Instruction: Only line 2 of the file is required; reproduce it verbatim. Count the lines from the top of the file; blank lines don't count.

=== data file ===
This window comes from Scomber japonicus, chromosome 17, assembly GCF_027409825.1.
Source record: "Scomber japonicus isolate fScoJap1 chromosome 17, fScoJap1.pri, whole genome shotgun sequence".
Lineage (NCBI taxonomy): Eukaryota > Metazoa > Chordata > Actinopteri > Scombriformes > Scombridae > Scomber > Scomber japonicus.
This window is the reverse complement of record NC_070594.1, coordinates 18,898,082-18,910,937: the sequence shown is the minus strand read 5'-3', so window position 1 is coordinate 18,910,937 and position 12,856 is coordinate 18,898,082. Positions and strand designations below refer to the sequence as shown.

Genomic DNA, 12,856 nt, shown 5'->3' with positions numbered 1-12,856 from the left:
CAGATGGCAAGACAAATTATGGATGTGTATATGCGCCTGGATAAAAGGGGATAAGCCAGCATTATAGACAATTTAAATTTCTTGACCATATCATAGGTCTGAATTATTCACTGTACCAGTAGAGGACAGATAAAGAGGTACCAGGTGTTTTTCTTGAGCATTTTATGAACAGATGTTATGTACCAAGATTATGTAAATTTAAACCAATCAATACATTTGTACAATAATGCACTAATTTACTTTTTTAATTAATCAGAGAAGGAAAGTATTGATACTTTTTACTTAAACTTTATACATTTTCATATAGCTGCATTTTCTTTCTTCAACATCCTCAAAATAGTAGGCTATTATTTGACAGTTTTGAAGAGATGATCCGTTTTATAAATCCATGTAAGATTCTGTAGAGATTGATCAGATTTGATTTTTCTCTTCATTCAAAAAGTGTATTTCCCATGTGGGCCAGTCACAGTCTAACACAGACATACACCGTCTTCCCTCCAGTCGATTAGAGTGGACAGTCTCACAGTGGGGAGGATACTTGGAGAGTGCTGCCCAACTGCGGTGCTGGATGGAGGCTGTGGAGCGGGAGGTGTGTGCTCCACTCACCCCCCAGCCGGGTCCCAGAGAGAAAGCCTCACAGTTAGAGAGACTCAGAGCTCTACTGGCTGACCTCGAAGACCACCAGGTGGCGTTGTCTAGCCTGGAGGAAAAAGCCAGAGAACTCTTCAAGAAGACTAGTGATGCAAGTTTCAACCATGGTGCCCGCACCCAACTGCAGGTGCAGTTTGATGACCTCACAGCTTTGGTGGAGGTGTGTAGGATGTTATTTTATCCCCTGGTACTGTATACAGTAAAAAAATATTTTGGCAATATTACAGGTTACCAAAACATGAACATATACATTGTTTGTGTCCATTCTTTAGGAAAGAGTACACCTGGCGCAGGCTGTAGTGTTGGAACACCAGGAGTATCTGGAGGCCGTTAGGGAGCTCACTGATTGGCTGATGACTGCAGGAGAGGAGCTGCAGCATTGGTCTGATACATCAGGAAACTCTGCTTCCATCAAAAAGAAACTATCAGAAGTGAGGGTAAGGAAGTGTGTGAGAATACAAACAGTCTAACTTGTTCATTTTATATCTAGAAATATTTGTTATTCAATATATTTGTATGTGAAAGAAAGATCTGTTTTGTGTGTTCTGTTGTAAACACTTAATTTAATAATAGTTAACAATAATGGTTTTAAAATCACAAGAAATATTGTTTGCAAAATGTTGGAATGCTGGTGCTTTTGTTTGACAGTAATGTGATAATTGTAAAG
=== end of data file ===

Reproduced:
Source record: "Scomber japonicus isolate fScoJap1 chromosome 17, fScoJap1.pri, whole genome shotgun sequence".